Normally, the variance figure is between 5-10 (or -5 and -10), which means a variance of 5-10. (*Note-I'm not a math whiz, so if my terminology is incorrect, you know where you can take yourself). During some of the obvious algo tweaks, the variance goes as high as 15 or 20, but usually drops after one week. Since the formula uses about 100 keywords, a severe change for one keyword doesn't alter the end result as severely as it would were I only to use 5 or 6 keywords. When the variance hits 15 or 20, that means that I've had some fairly significant change in SERPs for my keywords. The change may be up or down because the direction of the SERP change isn't as important to me as the actual amount of increase or decrease.

Two weeks ago, I started entering SERP values in as often as possible (often once per day). I've been paying close attention to the variance looking for signs that Google is doing algo testing. Twice in the last two weeks, I've seen major SERP changes that showed variances of up to 35. Even factoring in the changes introduced by doing it nearly daily, that shows at least a minor algo change has taken place. My opinion is that those were instances of Google nerds testing algo changes in preparation for a larger algorithm change.

I may just be reading the tea leaves incorrectly, but I'm expecting the algorithm changes that have been tested over the last month or so to be implemented either this weekend or next. If it doesn't happen this weekend, and next week is fairly quiet regarding SERP movements, watch out - we may be in for a major algorithm change.

(For those who are going to ask the obvious question: no I don't see a toolbar PR update happening for quite a while still.)

Thursday, September 20, 2007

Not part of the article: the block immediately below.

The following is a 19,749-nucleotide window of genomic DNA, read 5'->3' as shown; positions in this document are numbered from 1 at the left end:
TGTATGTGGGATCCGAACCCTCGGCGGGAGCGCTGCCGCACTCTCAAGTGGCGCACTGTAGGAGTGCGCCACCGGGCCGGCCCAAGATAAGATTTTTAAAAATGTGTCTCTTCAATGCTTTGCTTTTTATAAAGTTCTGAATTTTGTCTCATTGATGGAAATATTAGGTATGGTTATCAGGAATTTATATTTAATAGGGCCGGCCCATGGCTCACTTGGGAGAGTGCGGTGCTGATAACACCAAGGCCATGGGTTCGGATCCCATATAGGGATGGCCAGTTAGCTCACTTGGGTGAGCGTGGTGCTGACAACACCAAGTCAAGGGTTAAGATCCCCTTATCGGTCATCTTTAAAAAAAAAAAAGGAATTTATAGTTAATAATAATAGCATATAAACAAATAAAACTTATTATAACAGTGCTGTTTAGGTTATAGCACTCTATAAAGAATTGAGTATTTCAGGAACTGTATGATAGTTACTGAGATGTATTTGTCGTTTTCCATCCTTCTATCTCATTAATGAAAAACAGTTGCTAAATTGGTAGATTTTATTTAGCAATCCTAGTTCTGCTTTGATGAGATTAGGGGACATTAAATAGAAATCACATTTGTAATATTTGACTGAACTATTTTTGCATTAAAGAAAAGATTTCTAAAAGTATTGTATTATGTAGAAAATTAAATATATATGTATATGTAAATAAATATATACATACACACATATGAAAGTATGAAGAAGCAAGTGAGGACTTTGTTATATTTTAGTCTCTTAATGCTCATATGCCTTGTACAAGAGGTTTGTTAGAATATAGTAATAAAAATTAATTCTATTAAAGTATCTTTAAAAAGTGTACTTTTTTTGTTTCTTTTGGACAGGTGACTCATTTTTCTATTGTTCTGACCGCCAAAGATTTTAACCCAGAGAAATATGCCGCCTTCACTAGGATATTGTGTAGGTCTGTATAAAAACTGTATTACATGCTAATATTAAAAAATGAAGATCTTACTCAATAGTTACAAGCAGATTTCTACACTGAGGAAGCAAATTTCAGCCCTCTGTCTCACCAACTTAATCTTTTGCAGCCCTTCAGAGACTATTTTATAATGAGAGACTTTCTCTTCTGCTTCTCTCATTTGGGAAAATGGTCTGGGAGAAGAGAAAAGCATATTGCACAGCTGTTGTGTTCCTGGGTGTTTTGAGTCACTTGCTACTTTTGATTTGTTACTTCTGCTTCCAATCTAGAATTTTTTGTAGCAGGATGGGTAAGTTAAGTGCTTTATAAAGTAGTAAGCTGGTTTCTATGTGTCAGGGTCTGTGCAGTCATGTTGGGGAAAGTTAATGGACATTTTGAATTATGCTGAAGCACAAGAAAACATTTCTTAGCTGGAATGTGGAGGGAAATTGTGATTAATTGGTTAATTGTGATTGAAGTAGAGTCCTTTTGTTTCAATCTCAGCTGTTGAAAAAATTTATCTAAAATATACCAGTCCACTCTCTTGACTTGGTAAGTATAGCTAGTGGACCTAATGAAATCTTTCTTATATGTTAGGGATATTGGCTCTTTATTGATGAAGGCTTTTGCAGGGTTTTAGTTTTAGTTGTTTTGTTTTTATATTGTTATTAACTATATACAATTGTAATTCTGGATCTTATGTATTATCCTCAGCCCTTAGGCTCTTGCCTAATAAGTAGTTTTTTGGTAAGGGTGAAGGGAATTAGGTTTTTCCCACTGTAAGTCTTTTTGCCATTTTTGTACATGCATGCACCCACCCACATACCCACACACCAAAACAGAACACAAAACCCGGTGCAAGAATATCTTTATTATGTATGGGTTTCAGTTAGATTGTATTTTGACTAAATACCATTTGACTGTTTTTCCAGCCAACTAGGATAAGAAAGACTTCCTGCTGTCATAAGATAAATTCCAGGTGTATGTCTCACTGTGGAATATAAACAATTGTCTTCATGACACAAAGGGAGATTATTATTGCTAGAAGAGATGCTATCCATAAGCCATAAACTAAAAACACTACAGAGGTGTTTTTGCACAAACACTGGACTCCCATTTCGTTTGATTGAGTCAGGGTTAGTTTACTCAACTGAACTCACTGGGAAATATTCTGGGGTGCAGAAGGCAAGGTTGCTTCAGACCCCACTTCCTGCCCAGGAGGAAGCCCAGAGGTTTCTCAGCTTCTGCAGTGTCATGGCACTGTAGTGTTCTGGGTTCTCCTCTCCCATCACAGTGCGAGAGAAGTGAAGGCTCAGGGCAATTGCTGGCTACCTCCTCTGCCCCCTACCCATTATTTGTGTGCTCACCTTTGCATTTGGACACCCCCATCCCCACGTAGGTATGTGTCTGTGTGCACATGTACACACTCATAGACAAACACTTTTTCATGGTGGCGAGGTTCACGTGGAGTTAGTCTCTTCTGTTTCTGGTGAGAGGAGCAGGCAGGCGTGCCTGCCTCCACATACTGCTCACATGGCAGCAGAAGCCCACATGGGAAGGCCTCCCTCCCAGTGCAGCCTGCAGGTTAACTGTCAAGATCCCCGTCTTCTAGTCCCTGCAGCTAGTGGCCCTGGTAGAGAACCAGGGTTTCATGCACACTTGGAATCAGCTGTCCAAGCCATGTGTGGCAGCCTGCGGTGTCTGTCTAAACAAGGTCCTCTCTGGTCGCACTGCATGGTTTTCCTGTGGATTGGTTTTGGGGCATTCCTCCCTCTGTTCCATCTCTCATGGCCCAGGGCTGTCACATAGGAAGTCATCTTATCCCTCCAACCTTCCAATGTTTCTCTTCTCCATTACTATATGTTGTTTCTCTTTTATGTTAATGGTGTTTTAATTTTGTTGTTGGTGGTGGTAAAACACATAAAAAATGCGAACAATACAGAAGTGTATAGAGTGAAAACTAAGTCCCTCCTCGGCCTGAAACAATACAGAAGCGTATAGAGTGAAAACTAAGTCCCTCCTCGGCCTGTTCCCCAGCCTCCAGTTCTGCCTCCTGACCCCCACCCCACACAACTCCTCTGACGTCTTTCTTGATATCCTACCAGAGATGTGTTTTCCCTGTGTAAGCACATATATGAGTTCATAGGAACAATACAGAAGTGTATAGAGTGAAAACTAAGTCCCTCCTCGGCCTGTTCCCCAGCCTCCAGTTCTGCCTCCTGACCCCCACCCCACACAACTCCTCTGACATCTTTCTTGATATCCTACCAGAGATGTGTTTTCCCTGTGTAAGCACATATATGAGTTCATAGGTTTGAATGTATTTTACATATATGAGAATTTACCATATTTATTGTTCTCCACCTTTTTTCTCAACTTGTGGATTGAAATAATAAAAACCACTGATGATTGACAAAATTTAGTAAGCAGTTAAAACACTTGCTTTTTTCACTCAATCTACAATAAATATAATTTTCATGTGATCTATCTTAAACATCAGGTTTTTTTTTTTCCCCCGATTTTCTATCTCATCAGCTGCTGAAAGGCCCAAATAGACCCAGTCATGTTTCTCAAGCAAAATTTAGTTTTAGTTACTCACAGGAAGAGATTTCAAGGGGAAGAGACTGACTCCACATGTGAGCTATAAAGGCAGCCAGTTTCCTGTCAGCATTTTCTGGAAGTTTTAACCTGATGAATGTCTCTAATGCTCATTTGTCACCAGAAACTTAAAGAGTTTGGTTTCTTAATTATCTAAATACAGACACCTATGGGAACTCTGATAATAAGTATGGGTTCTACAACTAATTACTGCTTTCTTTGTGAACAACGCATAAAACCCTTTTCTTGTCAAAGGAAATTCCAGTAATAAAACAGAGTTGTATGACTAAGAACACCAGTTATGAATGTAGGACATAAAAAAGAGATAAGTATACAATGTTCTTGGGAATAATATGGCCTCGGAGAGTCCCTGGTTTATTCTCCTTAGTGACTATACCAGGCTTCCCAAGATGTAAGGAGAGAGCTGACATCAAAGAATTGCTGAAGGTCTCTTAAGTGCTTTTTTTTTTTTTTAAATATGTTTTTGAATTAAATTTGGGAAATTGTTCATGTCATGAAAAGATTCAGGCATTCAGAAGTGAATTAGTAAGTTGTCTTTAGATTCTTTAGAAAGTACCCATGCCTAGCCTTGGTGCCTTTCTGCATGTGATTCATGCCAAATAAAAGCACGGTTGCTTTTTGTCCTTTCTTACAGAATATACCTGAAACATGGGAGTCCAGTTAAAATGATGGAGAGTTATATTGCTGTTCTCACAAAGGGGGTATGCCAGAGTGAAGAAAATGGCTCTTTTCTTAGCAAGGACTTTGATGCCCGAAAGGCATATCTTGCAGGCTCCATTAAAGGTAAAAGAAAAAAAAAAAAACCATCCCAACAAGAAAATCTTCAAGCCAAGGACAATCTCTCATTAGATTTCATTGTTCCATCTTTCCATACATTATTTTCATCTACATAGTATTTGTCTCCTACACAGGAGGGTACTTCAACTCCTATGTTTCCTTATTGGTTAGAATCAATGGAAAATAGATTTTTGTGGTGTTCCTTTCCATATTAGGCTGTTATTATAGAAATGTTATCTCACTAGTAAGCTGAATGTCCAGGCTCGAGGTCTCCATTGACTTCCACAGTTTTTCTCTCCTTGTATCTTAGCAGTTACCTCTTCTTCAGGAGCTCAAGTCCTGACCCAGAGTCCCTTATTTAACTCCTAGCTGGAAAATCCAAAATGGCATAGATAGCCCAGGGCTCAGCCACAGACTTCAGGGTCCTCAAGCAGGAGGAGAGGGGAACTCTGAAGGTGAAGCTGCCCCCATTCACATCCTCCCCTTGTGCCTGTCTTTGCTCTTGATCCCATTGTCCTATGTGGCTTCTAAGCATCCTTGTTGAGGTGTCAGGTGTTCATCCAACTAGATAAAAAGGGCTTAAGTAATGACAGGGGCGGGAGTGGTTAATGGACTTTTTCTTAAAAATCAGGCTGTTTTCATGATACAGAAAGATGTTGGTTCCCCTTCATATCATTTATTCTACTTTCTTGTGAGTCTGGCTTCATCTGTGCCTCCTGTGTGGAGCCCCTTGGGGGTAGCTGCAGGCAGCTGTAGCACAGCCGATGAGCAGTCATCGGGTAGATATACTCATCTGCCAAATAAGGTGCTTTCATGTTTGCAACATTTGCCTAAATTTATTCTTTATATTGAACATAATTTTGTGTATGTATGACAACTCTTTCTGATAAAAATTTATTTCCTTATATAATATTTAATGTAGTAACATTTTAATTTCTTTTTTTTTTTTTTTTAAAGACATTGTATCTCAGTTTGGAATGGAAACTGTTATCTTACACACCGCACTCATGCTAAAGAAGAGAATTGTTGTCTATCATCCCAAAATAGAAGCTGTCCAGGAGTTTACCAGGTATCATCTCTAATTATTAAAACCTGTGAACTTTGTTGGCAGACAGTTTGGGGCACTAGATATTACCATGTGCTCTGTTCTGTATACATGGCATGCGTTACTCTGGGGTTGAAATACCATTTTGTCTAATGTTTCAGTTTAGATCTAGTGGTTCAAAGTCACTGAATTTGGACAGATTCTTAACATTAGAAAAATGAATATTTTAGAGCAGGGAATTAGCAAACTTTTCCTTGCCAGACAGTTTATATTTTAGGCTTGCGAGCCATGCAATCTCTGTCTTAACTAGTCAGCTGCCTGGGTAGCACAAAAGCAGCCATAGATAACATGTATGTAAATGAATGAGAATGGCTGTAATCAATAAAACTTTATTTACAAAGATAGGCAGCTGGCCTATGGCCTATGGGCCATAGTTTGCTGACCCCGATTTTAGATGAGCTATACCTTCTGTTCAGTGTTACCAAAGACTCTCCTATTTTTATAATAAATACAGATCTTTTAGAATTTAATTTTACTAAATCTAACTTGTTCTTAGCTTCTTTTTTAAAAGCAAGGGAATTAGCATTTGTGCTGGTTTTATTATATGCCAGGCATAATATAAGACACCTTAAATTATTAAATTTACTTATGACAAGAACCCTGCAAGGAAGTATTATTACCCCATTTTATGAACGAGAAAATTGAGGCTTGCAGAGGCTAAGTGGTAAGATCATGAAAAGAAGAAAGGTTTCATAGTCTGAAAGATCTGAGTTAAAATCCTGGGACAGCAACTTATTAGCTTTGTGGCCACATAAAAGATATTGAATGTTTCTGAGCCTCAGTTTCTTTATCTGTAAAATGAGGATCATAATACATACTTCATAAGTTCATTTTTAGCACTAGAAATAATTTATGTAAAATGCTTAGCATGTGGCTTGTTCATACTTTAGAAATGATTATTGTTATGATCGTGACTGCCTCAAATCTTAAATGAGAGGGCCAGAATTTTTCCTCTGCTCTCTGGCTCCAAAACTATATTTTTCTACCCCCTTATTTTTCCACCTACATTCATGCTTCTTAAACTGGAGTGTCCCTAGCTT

Spam and virus sites infesting the Google SERPs in several categories - has the mighty Google been hacked?

It appears that a spammer has found out how to infiltrate the Google index without being caught. Here's what is happening in a nutshell:

  • Some searches (very specific phrases, and I won't list any of them right now - Google knows which they are) return results with a large number of .cn (Chinese) sites.
  • The .cn sites are often scraped content from legitimate U.S. websites
  • The legitimate sites are being ranked below the scammed .cn sites for these competitive keywords.
  • When a user clicks on one of the .cn sites returned in the result set, the user is redirected to an entirely different page which attempts to install one or more pieces of malware on the user's computer. If the user is not protected, they become infected - I don't know the specifics of the infection as I AM well protected
  • The .cn sites don't appear to be hosted ANYWHERE. They are simply redirected domain names. How they got ranked in Google in such a short period of time for fairly competitive keywords is a mystery. Google's index even shows legitimate content for the .cn sites.
  • It appears that the faked sites are redirecting the Googlebot to a location where content can be indexed, while at the same time recognizing normal users and redirecting them to a site that includes the malware mentioned earlier. This is an obvious violation of Google's guidelines, but the spammers have found ways to circumvent the rule and hide it from the Googlebot.
  • These sites are numbering in the millions for many different keywords and phrases, and appear to be developed on an automated basis. Because of privacy laws, it's hard to track down who owns the domain names - Google has the power to do so, but there has been about exactly zero information from Google about the problem so far, and even many SEO experts and webmasters are not picking up on it.
What Does This Actually Mean?